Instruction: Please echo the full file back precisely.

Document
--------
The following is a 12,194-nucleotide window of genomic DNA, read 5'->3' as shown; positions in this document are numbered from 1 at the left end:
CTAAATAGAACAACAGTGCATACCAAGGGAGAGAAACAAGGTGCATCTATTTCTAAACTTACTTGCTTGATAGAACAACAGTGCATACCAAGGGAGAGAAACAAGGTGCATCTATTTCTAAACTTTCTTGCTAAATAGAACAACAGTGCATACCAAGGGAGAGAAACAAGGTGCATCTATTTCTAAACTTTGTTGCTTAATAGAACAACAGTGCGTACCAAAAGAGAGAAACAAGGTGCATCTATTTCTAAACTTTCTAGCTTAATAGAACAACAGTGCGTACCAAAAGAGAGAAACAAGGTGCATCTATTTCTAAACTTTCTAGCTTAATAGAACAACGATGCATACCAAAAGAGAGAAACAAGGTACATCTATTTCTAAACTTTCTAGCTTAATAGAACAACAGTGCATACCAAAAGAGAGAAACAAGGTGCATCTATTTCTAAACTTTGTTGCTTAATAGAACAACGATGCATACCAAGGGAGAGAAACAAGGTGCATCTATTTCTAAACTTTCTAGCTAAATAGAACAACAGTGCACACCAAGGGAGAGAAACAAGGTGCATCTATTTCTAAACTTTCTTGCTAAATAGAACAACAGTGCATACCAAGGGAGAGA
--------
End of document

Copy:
The following is a 12,194-nucleotide window of genomic DNA, read 5'->3' as shown; positions in this document are numbered from 1 at the left end:
CTAAATAGAACAACAGTGCATACCAAGGGAGAGAAACAAGGTGCATCTATTTCTAAACTTACTTGCTTGATAGAACAACAGTGCATACCAAGGGAGAGAAACAAGGTGCATCTATTTCTAAACTTTCTTGCTAAATAGAACAACAGTGCATACCAAGGGAGAGAAACAAGGTGCATCTATTTCTAAACTTTGTTGCTTAATAGAACAACAGTGCGTACCAAAAGAGAGAAACAAGGTGCATCTATTTCTAAACTTTCTAGCTTAATAGAACAACAGTGCGTACCAAAAGAGAGAAACAAGGTGCATCTATTTCTAAACTTTCTAGCTTAATAGAACAACGATGCATACCAAAAGAGAGAAACAAGGTACATCTATTTCTAAACTTTCTAGCTTAATAGAACAACAGTGCATACCAAAAGAGAGAAACAAGGTGCATCTATTTCTAAACTTTGTTGCTTAATAGAACAACGATGCATACCAAGGGAGAGAAACAAGGTGCATCTATTTCTAAACTTTCTAGCTAAATAGAACAACAGTGCACACCAAGGGAGAGAAACAAGGTGCATCTATTTCTAAACTTTCTTGCTAAATAGAACAACAGTGCATACCAAGGGAGAGA